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 "LITTLE HOUSE IN THE BIG WOODS"

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Carol
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PostSubject: "LITTLE HOUSE IN THE BIG WOODS"   Mon Feb 12, 2007 11:25 pm

"LITTLE HOUSE IN THE BIG WOODS"




Wolves and panthers and bears roam the deep Wisconsin woods in the late 1870's. In those same woods, Laura lives with Pa and Ma, and her sisters, Mary and Baby Carrie, in a snug little house built of logs. Pa hunts and traps. Ma makes her own cheese and butter. All night long, the wind howls lonesomely, but Pa plays the fiddle and sings, keeping the family safe and cozy.

==================

This thread is for the discussion of "Little House in the Big Woods"


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PostSubject: Re: "LITTLE HOUSE IN THE BIG WOODS"   Sat Feb 24, 2007 1:49 am

Carol wrote:
Okay everyone, we are starting with Book one in the series.



CHAPTER 1: "Little House in the Big Woods"

*What are your thoughts on this chapter? Anything you didn't like? What caught your attention?
Let's discuss. :study:


Rhonda wrote:
My books are up at the office and I am at home sick today. I need to read through the chapter before I actually commit to a reply on it. I can say that I especially like how she starts it all out.....

A long time ago, when all the grandfathers and grandmothers of today were little boys and little girls or very small babies, or perhaps not even born, Pa and Ma and Mary and Laura and Baby Carrie left their little house in the Big Woods of Wisconsin.

Carol wrote:
Rhonda, I think what you put is from 'Little House on the Prairie' because they are in Wisconsin in this book.

Laura was born in 1867 and she wrote this first book when she was 60 years old. I don't think she had any idea how famous her books would become. Anyway, I really liked the first chapter.
I can see from this chapter that they are a very loving family. Pa takes good care of his family, making sure they have food for the winter. It sure was a lot of hard work back then! Now you can just go to the store and buy the meat you need, whenever you want. But in Laura’s days, you could see there was a ton of work they had to do with cutting, preparing and storing the meat. I think that is why they appreciated things more back then, they saw the hard work it took them.

I thought it was funny how Laura had a “doll” named Susan who was really a corn cob…, but like she said “it wasn’t her fault she was a corn cob”. LOL That’s too cute.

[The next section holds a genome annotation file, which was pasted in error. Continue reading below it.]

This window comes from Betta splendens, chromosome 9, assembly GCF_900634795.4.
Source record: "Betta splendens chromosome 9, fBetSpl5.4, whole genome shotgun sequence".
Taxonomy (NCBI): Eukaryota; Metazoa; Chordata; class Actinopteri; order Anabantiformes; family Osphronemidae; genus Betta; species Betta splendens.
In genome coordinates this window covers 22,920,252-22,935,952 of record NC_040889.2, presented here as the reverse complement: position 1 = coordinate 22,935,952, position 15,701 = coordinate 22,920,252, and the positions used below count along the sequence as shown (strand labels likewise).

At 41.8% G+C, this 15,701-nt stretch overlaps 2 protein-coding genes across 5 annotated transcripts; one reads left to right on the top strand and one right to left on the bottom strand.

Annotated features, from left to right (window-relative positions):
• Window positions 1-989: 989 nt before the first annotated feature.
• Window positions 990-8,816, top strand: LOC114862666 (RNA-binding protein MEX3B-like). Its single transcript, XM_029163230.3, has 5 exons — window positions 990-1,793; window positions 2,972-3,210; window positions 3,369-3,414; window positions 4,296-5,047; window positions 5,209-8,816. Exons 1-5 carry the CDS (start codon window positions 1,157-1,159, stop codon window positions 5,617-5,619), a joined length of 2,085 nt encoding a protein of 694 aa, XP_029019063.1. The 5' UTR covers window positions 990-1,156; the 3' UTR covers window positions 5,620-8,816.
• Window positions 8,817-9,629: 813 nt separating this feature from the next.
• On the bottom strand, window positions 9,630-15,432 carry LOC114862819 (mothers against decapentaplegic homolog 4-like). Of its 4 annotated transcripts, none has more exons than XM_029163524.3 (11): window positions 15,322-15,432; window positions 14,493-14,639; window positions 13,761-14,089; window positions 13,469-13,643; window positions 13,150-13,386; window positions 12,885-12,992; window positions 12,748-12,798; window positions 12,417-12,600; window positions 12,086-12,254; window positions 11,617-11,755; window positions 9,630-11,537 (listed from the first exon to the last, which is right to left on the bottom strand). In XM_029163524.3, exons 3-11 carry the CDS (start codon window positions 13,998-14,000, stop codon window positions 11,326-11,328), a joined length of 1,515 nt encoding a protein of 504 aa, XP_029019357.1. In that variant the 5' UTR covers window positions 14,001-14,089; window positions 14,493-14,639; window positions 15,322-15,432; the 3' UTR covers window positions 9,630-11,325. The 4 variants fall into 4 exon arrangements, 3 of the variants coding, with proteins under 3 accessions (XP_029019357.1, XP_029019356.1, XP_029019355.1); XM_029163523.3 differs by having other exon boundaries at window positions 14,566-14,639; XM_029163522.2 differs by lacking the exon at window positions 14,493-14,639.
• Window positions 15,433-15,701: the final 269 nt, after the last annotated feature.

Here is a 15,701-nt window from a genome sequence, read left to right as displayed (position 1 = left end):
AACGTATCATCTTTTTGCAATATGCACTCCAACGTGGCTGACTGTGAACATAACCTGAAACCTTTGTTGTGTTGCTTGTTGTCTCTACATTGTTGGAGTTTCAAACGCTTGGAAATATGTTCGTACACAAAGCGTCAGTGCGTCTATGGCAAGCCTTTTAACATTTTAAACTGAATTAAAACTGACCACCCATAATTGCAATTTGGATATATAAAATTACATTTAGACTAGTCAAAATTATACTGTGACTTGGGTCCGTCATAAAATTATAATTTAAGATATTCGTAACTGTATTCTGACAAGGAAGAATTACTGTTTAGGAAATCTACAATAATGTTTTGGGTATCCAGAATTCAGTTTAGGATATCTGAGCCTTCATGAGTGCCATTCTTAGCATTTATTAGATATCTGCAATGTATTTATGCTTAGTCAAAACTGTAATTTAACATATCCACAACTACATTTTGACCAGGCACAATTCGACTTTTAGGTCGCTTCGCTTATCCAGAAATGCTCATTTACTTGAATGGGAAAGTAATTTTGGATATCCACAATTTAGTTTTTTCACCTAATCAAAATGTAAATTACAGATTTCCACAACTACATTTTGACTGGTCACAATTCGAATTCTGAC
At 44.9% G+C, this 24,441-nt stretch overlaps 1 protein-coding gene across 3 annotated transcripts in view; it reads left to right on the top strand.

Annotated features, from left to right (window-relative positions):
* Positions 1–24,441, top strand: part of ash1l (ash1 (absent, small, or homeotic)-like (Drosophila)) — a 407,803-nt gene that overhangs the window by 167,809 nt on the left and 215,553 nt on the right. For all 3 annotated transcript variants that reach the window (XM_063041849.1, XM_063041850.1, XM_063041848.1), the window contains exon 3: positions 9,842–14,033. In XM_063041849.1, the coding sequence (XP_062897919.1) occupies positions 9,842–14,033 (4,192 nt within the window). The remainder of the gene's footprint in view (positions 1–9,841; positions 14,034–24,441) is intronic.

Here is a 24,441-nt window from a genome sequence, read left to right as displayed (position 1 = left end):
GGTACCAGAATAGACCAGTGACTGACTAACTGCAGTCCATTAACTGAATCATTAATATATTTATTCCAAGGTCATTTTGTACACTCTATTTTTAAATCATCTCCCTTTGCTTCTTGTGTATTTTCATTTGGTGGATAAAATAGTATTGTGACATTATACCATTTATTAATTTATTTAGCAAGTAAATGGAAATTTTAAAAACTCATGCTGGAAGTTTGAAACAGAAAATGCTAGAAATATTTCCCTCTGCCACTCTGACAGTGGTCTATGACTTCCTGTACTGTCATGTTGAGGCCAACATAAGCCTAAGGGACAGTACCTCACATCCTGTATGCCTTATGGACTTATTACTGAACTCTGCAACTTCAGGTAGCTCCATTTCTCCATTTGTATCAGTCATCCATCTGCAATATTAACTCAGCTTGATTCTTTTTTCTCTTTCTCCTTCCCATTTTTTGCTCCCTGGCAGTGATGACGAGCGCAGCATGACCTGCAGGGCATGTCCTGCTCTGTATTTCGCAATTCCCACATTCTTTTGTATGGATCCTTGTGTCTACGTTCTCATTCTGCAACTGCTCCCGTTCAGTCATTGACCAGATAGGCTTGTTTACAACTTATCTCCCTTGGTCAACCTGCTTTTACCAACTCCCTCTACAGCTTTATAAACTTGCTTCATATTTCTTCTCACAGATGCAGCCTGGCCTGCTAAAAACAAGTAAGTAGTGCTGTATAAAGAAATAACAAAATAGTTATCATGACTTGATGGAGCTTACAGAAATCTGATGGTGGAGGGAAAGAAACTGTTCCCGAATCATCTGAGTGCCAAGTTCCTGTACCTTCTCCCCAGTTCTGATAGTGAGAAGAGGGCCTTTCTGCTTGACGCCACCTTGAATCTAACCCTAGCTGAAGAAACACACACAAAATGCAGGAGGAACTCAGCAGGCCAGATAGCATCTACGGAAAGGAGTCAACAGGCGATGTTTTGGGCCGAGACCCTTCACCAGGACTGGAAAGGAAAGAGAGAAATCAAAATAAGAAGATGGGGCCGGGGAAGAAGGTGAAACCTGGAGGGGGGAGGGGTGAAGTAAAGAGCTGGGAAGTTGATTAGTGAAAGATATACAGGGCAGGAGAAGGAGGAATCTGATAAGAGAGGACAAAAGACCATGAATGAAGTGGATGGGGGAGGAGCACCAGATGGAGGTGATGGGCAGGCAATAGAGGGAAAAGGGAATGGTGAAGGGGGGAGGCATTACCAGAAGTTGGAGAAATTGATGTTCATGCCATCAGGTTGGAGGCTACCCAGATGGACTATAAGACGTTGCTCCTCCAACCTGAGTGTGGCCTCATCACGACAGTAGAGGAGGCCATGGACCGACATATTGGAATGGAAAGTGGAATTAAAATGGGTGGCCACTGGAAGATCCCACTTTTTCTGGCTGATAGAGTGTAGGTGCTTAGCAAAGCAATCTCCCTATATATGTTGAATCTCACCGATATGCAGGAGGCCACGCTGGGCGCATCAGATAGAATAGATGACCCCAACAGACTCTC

*Rhonda, I hope you feel better!!! :sick:

Rhonda wrote:
oops, my mistake...see what happens when you don't have your books at home. I have that in my signature area on Prairietalk.com and since it is called Prairietalk and Prairiefans, I DID use the quote from LHOTP...LOL

Thanks for the well wishes. My youngest is home sick too. He has been sick off and on for the past 2 weeks, and just can't seem to shake it. First a stomach virus then this coughing crud, I just don't know......He is sleeping now....

Carol wrote:
LOL... Yes you did....

Also in this book there is part when Pa kills the pig and Laura runs to the house and covers her ears because she doesn't want to hear the pig squeal... poor pig! That's something I would defenitely have done.... I would not be able to stand that sound.... Blue
It was so sweet of Pa though to explain to her that it didn't hurt him because it was done quickly.
They sure did have fun w/ the baking of that pig though! lol

Misti wrote:
Yep, and Pa blowing up the bladder and them playing with it like it was a balloon! OhMy And eating the pig's tail. the way they describe it cooking, it even makes me hungry! grinsmiley

Carol wrote:
LOL I know! I had to re-read that to make sure I read it right... hahaha...

Rhonda wrote:
Well girls, they couldn't go to their local Wal*Mart store and buy a bag of balloons, so they had to do with what they had. Imagination was what a person had to have back then, and is what a lot of people have lost since the invention of TV and Video Games....

EQUALS

Dianne wrote:
This is one thing I love about the books. They made their own fun and it didn't cost anything. They played games, sang and danced and had a great time.

I think the first chapter really shows how hard they had to work to get enough food for the winter. I really like how Laura explains how everything was done. It is a look back to the past. I feel sorry for Laura that she only had a corn cob for a doll, but I admire that she used her imagination and loved 'Susan' just the same.

Rhonda wrote: